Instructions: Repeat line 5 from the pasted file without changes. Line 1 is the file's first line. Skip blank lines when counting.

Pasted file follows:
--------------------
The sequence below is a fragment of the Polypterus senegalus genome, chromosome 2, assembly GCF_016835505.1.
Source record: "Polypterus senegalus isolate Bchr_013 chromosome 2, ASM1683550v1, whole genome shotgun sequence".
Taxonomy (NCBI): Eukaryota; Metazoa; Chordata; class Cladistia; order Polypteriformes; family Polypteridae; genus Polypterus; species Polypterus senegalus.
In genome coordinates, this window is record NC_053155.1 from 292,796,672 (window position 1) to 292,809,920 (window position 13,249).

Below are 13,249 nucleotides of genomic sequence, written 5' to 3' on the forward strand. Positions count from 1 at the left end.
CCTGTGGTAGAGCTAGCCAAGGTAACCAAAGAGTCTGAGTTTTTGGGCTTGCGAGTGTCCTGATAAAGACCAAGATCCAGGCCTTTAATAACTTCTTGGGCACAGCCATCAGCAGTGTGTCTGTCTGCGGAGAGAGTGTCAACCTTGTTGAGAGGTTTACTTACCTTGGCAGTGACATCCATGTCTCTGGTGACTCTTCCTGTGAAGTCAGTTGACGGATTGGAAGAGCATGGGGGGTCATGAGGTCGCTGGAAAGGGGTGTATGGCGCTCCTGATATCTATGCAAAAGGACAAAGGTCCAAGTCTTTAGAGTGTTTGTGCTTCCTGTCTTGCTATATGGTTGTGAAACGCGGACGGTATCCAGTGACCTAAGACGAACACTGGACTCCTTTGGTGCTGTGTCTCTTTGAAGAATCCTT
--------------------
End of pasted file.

Below are 13,249 nucleotides of genomic sequence, written 5' to 3' on the forward strand. Positions count from 1 at the left end.